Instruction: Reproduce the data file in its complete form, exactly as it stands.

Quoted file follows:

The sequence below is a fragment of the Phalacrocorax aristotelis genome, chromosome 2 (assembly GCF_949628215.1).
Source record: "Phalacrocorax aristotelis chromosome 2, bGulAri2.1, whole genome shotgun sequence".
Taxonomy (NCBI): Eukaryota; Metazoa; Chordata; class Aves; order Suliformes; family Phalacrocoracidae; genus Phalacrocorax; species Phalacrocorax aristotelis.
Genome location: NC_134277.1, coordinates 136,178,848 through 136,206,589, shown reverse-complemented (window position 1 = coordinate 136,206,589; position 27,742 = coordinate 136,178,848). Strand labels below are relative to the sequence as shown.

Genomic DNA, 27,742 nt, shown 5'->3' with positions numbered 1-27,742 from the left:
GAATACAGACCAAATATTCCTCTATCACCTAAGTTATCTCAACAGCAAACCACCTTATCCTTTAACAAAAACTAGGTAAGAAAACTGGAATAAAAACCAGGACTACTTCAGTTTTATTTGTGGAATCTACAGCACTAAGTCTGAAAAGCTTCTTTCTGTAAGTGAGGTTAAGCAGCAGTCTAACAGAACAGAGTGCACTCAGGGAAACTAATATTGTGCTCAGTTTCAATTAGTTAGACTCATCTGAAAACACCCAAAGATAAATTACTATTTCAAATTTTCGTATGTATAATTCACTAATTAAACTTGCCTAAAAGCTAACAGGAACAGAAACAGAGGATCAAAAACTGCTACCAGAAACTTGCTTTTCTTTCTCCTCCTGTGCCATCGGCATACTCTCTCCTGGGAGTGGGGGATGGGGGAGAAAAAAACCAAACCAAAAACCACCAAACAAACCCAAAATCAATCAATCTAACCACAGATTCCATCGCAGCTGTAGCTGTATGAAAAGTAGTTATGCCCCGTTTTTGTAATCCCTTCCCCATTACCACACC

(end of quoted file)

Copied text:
The sequence below is a fragment of the Phalacrocorax aristotelis genome, chromosome 2 (assembly GCF_949628215.1).
Source record: "Phalacrocorax aristotelis chromosome 2, bGulAri2.1, whole genome shotgun sequence".
Taxonomy (NCBI): Eukaryota; Metazoa; Chordata; class Aves; order Suliformes; family Phalacrocoracidae; genus Phalacrocorax; species Phalacrocorax aristotelis.
Genome location: NC_134277.1, coordinates 136,178,848 through 136,206,589, shown reverse-complemented (window position 1 = coordinate 136,206,589; position 27,742 = coordinate 136,178,848). Strand labels below are relative to the sequence as shown.

Genomic DNA, 27,742 nt, shown 5'->3' with positions numbered 1-27,742 from the left:
GAATACAGACCAAATATTCCTCTATCACCTAAGTTATCTCAACAGCAAACCACCTTATCCTTTAACAAAAACTAGGTAAGAAAACTGGAATAAAAACCAGGACTACTTCAGTTTTATTTGTGGAATCTACAGCACTAAGTCTGAAAAGCTTCTTTCTGTAAGTGAGGTTAAGCAGCAGTCTAACAGAACAGAGTGCACTCAGGGAAACTAATATTGTGCTCAGTTTCAATTAGTTAGACTCATCTGAAAACACCCAAAGATAAATTACTATTTCAAATTTTCGTATGTATAATTCACTAATTAAACTTGCCTAAAAGCTAACAGGAACAGAAACAGAGGATCAAAAACTGCTACCAGAAACTTGCTTTTCTTTCTCCTCCTGTGCCATCGGCATACTCTCTCCTGGGAGTGGGGGATGGGGGAGAAAAAAACCAAACCAAAAACCACCAAACAAACCCAAAATCAATCAATCTAACCACAGATTCCATCGCAGCTGTAGCTGTATGAAAAGTAGTTATGCCCCGTTTTTGTAATCCCTTCCCCATTACCACACC